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Antiques and Collectibles - unique ideals (part 6- AFRICAN ART)

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Posted 6 years ago


(119 items)

These items were purchased from an African trader from Mali who dealt extensively with items imported from various African tribes. Obtained in 1999, from Bamileke, Chiefdom of Bafu Fondong Western Province, Cameroon.
The royal mask representing the elephant is the symbol of royal power as well as an important element of the arts of the Glasslands-particularly in the north and west of the Bamileke plateau. This simplified head of an elephant, with crescent-shaped tusks and large ears, at the front of which are eyes in relief, was danced by royals who were members of the Elephant Society, a prestigious palace association, during their annual festival. . The lower proper right helmet rim and ear have a strip of insect loss. There is slight loss/abrasion on the outer middle of the proper right tusk, and a similar situation along the mid-point of the top of the trunk. It was used during a very dramatic dance, the nso or nzen, an elephant dance executed within the royal enclosure ( teh tsa) by princes and the nobility of chiefdom who are members of powerful secret society such as the Kwsoi, the Kemjyeh or the Manjong.
The large storage chest, on the other hand, is rather unique. It is elegantly craved with stylizes elephants on both ends of the pot as well as the top. The pot shows evidence of aged patina with large cracks about it's circular ears. Used by by princes and the nobility of chiefdom who are members of powerful secret society such as the Kwsoi, the Kemjyeh or the Manjong as sacred storage vessels, these pots are said to hold special powers.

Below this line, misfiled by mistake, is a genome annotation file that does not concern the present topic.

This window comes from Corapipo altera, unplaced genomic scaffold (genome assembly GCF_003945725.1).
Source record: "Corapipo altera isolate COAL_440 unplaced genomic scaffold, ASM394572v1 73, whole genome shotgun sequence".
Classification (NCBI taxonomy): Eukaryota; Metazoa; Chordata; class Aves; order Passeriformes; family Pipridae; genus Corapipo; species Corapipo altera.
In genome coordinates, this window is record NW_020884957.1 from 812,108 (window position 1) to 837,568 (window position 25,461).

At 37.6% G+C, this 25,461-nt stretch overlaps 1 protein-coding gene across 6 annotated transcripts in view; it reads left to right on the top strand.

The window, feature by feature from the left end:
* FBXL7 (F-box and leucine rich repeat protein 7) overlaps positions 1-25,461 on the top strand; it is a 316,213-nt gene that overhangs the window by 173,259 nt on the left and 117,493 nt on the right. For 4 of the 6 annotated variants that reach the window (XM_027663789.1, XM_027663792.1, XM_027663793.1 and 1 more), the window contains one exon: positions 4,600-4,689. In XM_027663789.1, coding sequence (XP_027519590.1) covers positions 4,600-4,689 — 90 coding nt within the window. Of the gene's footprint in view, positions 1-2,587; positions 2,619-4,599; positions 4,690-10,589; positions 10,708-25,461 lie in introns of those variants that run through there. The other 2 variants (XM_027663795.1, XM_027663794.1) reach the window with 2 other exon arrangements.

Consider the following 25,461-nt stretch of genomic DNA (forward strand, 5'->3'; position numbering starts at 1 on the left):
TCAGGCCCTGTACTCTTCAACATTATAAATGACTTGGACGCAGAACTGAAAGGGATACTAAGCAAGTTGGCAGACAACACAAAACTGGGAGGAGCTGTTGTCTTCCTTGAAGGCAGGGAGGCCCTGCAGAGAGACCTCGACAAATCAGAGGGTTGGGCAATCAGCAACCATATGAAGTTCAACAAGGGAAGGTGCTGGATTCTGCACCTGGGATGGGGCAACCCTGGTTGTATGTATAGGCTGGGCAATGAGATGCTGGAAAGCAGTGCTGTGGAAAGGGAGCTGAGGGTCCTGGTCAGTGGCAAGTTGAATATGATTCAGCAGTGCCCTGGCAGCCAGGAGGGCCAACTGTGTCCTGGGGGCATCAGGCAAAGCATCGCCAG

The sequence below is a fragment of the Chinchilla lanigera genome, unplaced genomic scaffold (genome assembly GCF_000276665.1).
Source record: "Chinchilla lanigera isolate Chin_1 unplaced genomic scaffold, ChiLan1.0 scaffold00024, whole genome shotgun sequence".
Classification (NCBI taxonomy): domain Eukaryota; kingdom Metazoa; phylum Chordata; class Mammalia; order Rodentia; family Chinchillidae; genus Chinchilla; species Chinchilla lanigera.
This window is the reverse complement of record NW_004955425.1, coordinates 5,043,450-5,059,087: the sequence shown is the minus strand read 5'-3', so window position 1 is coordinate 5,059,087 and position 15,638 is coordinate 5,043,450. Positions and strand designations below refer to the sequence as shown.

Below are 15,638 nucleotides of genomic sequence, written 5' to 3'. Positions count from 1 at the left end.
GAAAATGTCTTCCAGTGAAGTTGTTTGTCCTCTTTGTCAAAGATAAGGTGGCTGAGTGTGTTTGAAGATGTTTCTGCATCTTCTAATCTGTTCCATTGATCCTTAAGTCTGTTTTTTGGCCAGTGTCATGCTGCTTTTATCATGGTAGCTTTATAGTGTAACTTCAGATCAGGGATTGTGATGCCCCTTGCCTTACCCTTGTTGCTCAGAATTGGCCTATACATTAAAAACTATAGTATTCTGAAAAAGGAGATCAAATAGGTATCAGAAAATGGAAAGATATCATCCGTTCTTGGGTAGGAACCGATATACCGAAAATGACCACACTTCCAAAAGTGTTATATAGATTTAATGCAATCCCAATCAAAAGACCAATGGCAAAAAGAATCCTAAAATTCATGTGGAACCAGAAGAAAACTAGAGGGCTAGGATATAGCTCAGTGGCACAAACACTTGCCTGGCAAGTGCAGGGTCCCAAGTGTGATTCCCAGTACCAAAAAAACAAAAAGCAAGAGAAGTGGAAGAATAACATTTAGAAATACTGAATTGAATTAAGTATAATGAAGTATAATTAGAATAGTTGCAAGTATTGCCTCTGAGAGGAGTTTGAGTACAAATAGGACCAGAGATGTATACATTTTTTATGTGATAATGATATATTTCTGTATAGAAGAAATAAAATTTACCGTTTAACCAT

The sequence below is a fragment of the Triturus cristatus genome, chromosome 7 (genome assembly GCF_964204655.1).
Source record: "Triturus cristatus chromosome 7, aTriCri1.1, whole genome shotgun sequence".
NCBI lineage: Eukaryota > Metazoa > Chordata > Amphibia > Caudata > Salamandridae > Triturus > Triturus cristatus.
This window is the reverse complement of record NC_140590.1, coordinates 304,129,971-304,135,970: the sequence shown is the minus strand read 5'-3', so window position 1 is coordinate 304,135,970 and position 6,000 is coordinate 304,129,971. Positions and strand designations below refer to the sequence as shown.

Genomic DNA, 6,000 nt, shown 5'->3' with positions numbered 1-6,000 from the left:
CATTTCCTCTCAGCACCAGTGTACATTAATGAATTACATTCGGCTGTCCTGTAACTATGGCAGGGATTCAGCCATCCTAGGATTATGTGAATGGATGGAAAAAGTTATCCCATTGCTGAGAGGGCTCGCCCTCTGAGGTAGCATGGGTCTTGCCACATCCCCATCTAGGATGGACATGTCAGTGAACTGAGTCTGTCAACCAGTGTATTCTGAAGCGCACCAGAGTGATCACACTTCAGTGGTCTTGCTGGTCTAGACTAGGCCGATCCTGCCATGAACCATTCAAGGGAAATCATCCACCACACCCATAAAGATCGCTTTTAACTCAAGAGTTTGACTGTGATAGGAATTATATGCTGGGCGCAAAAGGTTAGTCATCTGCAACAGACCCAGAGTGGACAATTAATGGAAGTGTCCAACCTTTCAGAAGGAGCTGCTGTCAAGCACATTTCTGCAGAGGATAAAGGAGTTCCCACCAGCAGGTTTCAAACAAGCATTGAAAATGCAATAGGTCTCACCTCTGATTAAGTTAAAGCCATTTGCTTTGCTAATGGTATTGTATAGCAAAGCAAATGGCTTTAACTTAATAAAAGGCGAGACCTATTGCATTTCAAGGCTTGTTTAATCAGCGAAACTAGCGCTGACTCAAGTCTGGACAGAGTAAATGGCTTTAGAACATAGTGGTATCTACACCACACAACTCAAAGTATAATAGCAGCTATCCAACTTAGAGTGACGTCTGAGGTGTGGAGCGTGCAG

Historically, the Bamun and the Bamileke were united. The founder of Bamileke (Nchare) was the younger brother of the founder of Bafoussam. The Bamileke are a group of the Baladis, who are said to be the real native people of Egypt.

It is believed that the Bamileke went down the Nile, crossed many rivers and cliffs using extraordinary mystical means. They crossed the kingdoms of Ouaddai and Kanem and reached the Lake Chad region, after several moments of settlements. Their long journey from Egypt to the Tikar region, where they settled for long, lasted over two centuries (9-11th century).
Most of Bamileke people are attached to their native ancestral tradition. The head of a lineage is considered as the spiritual leader of the extended family. They have strong belief in healers and diviners.

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